Off-paddock wintering facilities need loafing surfaces that meet animal welfare requirements. Our objectives were to establish relationships between dairy cow behaviour and firmness (comfort) and traction (non-slip) across four different loafing surfaces. The four surfaces were post peelings (woodchip), a 50 mm shredded rubber playground surface with 6 mm geotextile overlay (NUMAT), a 25 mm rubber and plastic chip sports turf underlay with 6 mm geotextile overlay (Tiger Turf), and 25 mm × 1 m2 interlocking rubber matting (NUMAT). Average daily cow lying times were 11.5, 11.0, 10.5 and 8.0 hours/day for post peelings, shredded rubber, rubber/plastic chip, and rubber matting, respectively. A Clegg hammer impact soil tester (2.25 kg) used for mechanical measures of firmness (comfort) showed a strong negative curvilinear relationship with lying times. A Rotational Traction Tester for measuring traction (non-slip) indicated the least to most slippery surface was post peelings followed by shredded rubber, rubber/plastic chip, and finally, rubber matting, which aligned with anecdotal observations of slipping events. Threshold values for these mechanical tests are proposed that will help with evaluating innovative surfaces for cow comfort without the need for animal trials.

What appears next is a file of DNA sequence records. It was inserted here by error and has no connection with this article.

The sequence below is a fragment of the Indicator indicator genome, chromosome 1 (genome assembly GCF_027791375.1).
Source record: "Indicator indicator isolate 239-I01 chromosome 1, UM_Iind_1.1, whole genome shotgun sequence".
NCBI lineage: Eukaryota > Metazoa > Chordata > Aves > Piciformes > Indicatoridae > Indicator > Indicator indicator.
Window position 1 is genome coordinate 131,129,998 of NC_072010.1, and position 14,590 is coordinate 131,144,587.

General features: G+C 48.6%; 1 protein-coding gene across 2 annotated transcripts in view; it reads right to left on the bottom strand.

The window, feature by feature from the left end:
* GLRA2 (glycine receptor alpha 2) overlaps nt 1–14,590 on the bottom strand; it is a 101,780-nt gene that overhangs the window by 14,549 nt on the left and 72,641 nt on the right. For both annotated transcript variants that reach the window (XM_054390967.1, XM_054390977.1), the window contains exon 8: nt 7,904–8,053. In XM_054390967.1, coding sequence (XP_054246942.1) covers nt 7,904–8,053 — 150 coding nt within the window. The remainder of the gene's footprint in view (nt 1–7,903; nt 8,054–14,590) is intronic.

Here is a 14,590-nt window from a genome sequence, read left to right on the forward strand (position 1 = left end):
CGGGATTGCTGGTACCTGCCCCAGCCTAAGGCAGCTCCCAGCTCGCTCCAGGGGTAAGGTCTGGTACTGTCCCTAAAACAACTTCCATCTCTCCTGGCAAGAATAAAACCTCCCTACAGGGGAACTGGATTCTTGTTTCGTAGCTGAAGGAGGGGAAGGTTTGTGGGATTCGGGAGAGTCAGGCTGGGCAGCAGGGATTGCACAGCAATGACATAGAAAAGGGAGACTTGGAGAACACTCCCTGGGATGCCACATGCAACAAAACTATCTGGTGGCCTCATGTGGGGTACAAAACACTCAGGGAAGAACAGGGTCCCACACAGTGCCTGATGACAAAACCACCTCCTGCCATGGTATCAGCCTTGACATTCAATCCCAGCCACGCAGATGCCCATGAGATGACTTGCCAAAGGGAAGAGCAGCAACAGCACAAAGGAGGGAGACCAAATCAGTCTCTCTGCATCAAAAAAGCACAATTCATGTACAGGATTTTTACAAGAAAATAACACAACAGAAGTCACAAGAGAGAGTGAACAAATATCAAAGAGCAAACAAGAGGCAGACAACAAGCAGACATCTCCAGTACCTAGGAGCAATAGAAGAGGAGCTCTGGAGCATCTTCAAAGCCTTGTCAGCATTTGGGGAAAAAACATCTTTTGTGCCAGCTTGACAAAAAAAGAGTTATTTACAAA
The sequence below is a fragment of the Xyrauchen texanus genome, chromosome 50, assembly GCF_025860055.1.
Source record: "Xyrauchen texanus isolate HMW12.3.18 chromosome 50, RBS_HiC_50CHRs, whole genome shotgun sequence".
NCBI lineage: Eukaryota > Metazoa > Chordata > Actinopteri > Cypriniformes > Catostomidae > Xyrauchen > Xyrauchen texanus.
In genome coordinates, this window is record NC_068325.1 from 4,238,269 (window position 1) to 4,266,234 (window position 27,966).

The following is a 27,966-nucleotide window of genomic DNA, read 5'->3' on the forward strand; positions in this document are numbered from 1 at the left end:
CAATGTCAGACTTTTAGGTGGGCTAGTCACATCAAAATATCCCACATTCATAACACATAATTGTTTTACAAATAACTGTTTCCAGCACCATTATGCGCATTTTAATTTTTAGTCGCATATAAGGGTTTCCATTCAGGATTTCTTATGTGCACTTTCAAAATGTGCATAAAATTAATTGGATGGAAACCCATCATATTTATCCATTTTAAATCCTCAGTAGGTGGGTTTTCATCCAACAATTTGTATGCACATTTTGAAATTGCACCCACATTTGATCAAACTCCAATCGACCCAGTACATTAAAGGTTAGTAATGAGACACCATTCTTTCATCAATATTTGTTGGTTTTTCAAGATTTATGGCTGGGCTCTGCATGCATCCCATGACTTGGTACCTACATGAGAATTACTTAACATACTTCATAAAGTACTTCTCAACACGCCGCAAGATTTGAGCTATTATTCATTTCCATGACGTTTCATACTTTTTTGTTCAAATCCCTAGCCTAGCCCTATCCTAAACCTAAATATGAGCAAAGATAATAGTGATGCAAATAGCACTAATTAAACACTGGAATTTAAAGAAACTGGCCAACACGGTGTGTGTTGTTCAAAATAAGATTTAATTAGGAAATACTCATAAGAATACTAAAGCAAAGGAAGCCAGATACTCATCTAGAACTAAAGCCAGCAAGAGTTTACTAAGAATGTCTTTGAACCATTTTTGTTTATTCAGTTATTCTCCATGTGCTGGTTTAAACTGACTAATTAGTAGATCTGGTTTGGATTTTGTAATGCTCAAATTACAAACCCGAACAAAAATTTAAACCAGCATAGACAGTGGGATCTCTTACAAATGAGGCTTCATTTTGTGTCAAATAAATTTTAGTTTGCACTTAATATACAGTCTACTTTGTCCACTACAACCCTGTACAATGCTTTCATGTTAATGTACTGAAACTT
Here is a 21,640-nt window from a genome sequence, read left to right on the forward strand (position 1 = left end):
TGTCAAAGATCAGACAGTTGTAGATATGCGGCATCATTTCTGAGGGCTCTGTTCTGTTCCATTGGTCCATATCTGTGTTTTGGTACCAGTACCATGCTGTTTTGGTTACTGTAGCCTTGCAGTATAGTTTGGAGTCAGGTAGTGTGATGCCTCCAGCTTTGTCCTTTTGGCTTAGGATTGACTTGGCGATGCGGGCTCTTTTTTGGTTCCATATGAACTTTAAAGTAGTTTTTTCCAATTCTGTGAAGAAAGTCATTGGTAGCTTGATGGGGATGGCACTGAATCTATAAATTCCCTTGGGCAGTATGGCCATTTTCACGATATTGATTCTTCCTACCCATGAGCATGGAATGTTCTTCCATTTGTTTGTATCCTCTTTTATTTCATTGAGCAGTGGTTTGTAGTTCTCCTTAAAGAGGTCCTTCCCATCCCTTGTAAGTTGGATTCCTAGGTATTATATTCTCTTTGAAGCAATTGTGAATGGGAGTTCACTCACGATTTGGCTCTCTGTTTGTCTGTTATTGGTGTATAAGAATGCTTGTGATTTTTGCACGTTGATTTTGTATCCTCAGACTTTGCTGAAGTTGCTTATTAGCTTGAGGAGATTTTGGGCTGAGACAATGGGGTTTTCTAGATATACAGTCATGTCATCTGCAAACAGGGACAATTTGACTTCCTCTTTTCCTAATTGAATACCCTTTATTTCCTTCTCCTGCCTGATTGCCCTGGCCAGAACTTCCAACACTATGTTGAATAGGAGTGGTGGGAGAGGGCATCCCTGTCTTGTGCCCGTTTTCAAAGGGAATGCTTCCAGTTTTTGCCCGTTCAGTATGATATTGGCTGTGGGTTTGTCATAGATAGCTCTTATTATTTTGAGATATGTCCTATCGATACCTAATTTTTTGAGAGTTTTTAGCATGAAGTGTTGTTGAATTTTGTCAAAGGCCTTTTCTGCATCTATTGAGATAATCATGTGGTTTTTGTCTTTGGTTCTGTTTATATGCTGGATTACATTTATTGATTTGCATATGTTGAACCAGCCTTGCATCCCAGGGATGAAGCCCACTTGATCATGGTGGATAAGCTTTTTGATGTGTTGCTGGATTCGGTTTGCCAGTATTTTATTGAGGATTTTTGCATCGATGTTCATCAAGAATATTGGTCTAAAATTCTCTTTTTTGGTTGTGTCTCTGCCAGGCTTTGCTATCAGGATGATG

PC, Beukes, B Dela Rue, DE Dalley, and D McCall

New Zealand Journal of Animal Science and Production, Volume 82, Online, 22-27, 2022
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